Yet, it is not so puzzling if one put the theory of the Deflected Permanent Revolution together with the one of “State Capitalism” that argues that the State bureaucracy has an interest of its own, which is different from the interests of the social classes that fight each other (be it the working class, the peasantry, the petty-bourgeoisie or the bourgeoisie.)
Ironically we do not have to speculate much here what is the fate of this new theory of “new revolutionary classes”, the IST theorists showed it themselves.
In 1978, Nigel Harris, one of the most prominent theorists of the IST tradition, published a book called The Mandate of Heaven, Marx and Mao in Modern China where he concluded the need to abandon the Marxist method of analysis to understand the Chinese revolution. Harris is considered one of the key theoreticians of the ISL of the postwar period, he was part of the editorial board of International Socialism from 1959 to 1971, and had numerous articles published in the magazine in the subsequent years too. The conclusion of his book is quite telling with what regards the method to analyze revolutionary processes:
“The State was not a Bonapartist clique, balancing between classes. It had its own independent power, far greater than that of landlord and capitalist. It eliminated them in part to tighten its control of the other two classes for its own independent purpose – national accumulation. In sum, then, it seems Marxism is wrong, invalid in the light of Chinese experience. Parties do not embody the interests of particular social classes, themselves the products of the social division of labour rooted in the material foundations of society. The State does not necessarily embody a particular class (or survive only temporarily by playing one class off against another) (…) Clearly, Marxism is incapable of a coherent account of the Chinese revolution and of the People’s Republic. The theoretical assumptions contradict the known reality. A “non-class” force, representing the national interest, came to power in an isolated backward country (that is, before capitalism had created the material prerequisites for socialism).” (Nigel Harris, The Mandate of Heaven, p. 261-262)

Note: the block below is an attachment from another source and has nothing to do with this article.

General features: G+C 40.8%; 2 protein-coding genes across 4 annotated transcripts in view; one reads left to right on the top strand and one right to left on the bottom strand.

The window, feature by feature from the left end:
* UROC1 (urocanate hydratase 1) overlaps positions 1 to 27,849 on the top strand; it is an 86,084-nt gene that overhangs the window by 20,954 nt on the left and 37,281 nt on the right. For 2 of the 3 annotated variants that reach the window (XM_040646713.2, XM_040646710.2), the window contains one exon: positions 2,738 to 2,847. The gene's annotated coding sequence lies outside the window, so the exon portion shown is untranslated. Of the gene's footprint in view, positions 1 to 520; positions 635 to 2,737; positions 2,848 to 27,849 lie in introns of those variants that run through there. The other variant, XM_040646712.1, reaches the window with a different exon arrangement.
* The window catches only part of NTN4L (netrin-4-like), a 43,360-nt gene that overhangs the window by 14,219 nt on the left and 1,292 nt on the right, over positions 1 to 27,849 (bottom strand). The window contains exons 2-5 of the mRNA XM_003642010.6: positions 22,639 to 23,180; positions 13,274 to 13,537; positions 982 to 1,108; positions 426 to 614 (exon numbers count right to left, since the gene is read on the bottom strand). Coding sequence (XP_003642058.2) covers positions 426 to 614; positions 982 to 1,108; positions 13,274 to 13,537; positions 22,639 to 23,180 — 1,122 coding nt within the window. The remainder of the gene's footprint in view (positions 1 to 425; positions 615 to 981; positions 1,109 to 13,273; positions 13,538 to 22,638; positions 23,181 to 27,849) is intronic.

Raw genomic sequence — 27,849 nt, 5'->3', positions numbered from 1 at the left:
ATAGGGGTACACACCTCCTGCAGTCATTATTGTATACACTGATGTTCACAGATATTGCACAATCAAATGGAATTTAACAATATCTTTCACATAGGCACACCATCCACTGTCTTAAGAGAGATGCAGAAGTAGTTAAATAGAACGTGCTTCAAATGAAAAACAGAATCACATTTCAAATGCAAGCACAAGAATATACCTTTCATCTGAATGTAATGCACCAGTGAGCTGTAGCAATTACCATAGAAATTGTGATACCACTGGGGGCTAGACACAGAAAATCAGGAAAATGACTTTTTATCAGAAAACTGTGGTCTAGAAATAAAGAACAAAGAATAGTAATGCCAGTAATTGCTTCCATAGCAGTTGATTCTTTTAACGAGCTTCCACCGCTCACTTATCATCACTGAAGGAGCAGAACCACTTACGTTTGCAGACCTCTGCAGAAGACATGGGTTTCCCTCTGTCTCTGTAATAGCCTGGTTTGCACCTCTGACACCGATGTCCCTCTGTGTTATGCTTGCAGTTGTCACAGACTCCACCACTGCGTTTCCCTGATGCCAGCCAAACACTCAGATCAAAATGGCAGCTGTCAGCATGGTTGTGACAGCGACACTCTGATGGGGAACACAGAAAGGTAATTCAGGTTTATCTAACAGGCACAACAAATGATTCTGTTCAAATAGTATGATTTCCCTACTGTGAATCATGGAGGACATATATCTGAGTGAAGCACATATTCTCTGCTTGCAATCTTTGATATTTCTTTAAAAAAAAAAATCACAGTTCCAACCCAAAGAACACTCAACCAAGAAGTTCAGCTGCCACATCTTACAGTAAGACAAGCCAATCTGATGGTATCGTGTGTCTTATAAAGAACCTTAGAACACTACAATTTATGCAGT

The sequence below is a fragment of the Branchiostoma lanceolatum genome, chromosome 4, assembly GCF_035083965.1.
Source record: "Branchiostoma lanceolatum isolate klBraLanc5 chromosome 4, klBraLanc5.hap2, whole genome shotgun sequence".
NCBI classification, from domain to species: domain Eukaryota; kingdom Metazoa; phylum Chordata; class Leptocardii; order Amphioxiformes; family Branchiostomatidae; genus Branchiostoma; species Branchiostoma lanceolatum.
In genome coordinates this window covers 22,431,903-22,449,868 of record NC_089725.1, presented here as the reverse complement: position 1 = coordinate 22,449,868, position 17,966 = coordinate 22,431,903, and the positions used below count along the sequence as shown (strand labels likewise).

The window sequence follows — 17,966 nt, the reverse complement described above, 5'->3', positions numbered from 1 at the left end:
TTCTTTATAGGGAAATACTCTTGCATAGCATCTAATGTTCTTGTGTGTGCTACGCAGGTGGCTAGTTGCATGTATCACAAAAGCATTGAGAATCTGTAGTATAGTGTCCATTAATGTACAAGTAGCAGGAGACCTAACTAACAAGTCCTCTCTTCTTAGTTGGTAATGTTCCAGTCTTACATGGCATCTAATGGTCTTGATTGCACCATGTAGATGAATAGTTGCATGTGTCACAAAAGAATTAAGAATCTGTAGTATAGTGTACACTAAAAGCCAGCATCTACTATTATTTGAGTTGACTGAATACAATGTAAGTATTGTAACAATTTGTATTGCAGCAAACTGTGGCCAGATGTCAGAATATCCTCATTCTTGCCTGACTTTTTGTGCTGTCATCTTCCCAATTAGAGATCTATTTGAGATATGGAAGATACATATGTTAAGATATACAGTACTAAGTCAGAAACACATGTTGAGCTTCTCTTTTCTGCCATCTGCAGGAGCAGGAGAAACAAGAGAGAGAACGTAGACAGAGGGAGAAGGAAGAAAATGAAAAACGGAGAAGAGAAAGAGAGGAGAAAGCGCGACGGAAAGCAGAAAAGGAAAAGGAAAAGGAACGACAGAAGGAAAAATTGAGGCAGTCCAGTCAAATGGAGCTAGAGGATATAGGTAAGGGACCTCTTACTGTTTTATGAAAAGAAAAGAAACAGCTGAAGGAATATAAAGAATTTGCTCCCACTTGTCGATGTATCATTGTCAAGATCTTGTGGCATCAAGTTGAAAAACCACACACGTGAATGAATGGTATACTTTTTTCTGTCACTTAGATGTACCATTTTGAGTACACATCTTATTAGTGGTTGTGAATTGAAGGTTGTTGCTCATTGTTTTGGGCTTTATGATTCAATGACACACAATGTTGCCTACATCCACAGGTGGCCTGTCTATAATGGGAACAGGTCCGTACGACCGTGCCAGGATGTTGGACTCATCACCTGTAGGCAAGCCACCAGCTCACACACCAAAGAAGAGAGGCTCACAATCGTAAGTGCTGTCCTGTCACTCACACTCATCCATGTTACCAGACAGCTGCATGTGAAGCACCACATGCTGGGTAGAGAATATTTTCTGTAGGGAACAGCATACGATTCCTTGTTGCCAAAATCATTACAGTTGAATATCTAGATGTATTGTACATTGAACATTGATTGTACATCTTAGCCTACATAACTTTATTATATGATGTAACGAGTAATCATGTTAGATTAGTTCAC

“State Capitalism” as an outcome of the Permanent Revolution?
Finally we come to the third theoretical inconsistency of the theory of Deflected Permanent Revolution by Cliff. After the erroneous assertion that under imperialism the productive forces can be developed in the Third World countries and the theory of the new revolutionary classes, he comes to the “state capitalism” outcome of the revolutions. This was, chronologically, one of the first elaborations developed by Cliff to understand Stalinism, departing from the Trotskyist formulation of “deformed workers’ state.” To Cliff state capitalism is the result of all the processes of permanent revolution in the postwar period:
Those forces which should lead to a socialist, workers’ revolution according to Trotsky’s theory can lead, in the absence of the revolutionary subject, the proletariat, to its opposite, state capitalism. Using what is of universal validity in the theory and what is contingent (upon the subjective activity of the proletariat), one can come to a variant that, for lack of a better name, might be called the “Deflected, state capitalist, Permanent Revolution”. (Cliff, Deflected Permanent Revolution)
The problems with the idea of “State Capitalist revolution” are multiple. There are, again, more questions than answers. We can’t approach them all here. What we do want to emphasize is that the IST doesn’t clarify what were these revolutions from this characterization. According to Cliff they were not democratic because they led to totalitarianism. With the characterization of “state capitalism” it seems to imply that they were pro-bourgeois revolutions. But of what kind? Hadn’t capitalism existed in China and Cuba before these revolutions? What else has changed with the revolution? Has the government, the regime or the state changed? According to Cliff, it seems that these revolutions haven’t qualitatively changed the political regime or the economic structure, as we have capitalism and oppression at both poles of the equation. Does Cliff mean that the Chinese and Cuban revolutions changed nothing? What was worse?